When it comes to building a winning franchise from the ground up, no one in the history of sports is better than current Chicago Cubs President and General Manager, Theo Epstein. He’s the mastermind behind ending not one, but two, of the longest championship droughts in the history of sports.
Epstein began his tenure with the Boston Red Sox in 2002. In 2007 they won the World Series for the first time in 86 years. Epstein then resigned and took the same job in Chicago with the Cubs in 2012. In 2017, the Cubs won the World Series for the first time in 108 years.
In short, this guy knows what he’s doing.
It started with trying to be really transparent with the players. The more you do that, it’s kind of like a drug. You realize it’s just easier when you’re transparent. You don’t have to worry about remembering your lies or your slants or your coverups. Then you realize it works with everyone. It works managing up, it works with the media, it works with agents, it works with your fans. It’s kind of the best way to do things if you can pull it off. Something as simple as transparency is really scalable, because it quickly impacts the culture. And the culture is something everyone feels. –Theo Epstein, Chicago Cubs GM, President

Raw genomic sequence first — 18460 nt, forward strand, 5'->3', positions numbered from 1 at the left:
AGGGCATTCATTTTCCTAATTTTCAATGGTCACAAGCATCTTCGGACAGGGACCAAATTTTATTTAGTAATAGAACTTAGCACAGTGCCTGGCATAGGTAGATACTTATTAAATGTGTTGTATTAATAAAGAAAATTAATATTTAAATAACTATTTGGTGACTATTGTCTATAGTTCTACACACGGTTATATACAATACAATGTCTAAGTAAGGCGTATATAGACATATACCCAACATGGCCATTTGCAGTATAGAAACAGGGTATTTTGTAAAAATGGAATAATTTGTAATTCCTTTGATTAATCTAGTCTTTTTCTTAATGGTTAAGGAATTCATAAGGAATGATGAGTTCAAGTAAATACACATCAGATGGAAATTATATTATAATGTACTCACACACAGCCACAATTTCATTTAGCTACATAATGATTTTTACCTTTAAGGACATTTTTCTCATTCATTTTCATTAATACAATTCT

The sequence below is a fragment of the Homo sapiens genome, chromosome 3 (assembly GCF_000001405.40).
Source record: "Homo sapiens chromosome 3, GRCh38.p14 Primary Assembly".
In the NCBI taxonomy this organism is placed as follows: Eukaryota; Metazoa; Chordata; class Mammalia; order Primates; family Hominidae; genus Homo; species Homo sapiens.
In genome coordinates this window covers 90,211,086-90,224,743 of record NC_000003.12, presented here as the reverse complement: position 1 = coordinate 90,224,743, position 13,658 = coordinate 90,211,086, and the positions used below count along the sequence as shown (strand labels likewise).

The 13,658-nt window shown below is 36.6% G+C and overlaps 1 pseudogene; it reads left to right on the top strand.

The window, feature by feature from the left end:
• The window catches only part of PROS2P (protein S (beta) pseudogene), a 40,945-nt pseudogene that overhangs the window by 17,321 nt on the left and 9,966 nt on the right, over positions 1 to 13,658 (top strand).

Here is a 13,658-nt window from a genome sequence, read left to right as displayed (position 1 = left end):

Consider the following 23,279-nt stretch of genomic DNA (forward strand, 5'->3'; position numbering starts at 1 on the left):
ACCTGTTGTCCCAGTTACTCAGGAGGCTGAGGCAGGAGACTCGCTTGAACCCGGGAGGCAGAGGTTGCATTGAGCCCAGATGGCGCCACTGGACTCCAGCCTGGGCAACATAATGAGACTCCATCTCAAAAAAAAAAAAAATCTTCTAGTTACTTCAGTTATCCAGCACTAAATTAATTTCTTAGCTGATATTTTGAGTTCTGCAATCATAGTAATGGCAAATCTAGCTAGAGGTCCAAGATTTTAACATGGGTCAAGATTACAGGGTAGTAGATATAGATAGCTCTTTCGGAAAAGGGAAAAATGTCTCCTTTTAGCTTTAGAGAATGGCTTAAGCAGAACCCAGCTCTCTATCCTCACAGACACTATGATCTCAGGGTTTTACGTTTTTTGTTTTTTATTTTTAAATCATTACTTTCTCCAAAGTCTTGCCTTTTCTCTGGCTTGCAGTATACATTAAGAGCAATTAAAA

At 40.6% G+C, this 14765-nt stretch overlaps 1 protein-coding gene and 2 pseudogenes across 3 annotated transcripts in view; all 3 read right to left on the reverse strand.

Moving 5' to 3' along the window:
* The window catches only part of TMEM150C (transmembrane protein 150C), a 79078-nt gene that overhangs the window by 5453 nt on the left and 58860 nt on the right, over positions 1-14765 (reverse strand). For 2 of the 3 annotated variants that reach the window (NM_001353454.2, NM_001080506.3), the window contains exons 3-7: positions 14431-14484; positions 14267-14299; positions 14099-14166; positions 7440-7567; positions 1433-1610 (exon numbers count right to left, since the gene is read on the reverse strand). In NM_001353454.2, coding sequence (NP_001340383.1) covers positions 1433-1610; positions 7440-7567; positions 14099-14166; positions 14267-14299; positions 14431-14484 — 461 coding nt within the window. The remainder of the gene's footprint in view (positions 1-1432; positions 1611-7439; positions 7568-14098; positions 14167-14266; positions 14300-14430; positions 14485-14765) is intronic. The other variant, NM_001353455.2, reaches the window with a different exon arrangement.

Be honest with players. Be honest with staff. Be honest with agents. Be honest with the media. Be honest with the fans.
It’s something we here at SinBin.vegas have been harping on for a long time and are often met with resistance with people telling us, “it just doesn’t work that way.” Well Theo disagrees.
If upper management is really transparent with everyone, that has this amplifying effect. Then you tend to attract players who operate that way, on the same wavelength, coaches and fans. -Epstein
Now I’m not here to say the Vegas Golden Knights aren’t being transparent and open. Much the opposite in most cases. The Creator himself is one of the most honest sports owners out there. But there have been some hints from this budding franchise of wanting to go the Belichick route at times rather than the Epstein one.